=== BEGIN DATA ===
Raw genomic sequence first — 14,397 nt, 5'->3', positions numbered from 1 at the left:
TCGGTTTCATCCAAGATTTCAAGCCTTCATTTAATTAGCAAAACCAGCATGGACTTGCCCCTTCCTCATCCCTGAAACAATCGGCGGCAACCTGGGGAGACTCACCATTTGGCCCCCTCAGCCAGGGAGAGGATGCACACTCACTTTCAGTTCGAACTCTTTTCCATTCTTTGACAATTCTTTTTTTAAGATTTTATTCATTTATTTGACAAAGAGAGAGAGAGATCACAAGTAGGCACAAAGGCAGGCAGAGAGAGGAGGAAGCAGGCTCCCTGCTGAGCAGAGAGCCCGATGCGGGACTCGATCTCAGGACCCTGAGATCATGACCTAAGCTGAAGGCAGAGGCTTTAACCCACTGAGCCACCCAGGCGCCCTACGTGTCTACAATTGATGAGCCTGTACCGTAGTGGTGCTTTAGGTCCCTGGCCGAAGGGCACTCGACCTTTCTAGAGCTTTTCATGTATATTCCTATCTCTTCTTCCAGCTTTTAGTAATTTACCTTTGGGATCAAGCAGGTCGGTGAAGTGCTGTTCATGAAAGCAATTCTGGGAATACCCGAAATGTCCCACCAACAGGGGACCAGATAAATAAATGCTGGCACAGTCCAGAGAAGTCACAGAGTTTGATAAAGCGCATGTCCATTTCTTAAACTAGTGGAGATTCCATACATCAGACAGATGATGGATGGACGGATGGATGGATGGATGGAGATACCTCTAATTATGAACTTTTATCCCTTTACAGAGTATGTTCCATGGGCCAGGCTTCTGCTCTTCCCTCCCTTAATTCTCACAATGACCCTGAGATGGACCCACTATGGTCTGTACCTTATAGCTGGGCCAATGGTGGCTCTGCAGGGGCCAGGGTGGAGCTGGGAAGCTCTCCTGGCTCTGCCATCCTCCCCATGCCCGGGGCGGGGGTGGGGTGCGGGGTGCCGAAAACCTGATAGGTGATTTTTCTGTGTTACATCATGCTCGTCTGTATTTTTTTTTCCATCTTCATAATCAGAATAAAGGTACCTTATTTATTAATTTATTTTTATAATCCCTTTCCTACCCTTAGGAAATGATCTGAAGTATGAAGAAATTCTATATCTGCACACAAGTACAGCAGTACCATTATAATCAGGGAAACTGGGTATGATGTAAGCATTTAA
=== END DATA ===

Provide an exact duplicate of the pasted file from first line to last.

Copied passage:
Raw genomic sequence first — 14,397 nt, 5'->3', positions numbered from 1 at the left:
TCGGTTTCATCCAAGATTTCAAGCCTTCATTTAATTAGCAAAACCAGCATGGACTTGCCCCTTCCTCATCCCTGAAACAATCGGCGGCAACCTGGGGAGACTCACCATTTGGCCCCCTCAGCCAGGGAGAGGATGCACACTCACTTTCAGTTCGAACTCTTTTCCATTCTTTGACAATTCTTTTTTTAAGATTTTATTCATTTATTTGACAAAGAGAGAGAGAGATCACAAGTAGGCACAAAGGCAGGCAGAGAGAGGAGGAAGCAGGCTCCCTGCTGAGCAGAGAGCCCGATGCGGGACTCGATCTCAGGACCCTGAGATCATGACCTAAGCTGAAGGCAGAGGCTTTAACCCACTGAGCCACCCAGGCGCCCTACGTGTCTACAATTGATGAGCCTGTACCGTAGTGGTGCTTTAGGTCCCTGGCCGAAGGGCACTCGACCTTTCTAGAGCTTTTCATGTATATTCCTATCTCTTCTTCCAGCTTTTAGTAATTTACCTTTGGGATCAAGCAGGTCGGTGAAGTGCTGTTCATGAAAGCAATTCTGGGAATACCCGAAATGTCCCACCAACAGGGGACCAGATAAATAAATGCTGGCACAGTCCAGAGAAGTCACAGAGTTTGATAAAGCGCATGTCCATTTCTTAAACTAGTGGAGATTCCATACATCAGACAGATGATGGATGGACGGATGGATGGATGGATGGAGATACCTCTAATTATGAACTTTTATCCCTTTACAGAGTATGTTCCATGGGCCAGGCTTCTGCTCTTCCCTCCCTTAATTCTCACAATGACCCTGAGATGGACCCACTATGGTCTGTACCTTATAGCTGGGCCAATGGTGGCTCTGCAGGGGCCAGGGTGGAGCTGGGAAGCTCTCCTGGCTCTGCCATCCTCCCCATGCCCGGGGCGGGGGTGGGGTGCGGGGTGCCGAAAACCTGATAGGTGATTTTTCTGTGTTACATCATGCTCGTCTGTATTTTTTTTTCCATCTTCATAATCAGAATAAAGGTACCTTATTTATTAATTTATTTTTATAATCCCTTTCCTACCCTTAGGAAATGATCTGAAGTATGAAGAAATTCTATATCTGCACACAAGTACAGCAGTACCATTATAATCAGGGAAACTGGGTATGATGTAAGCATTTAA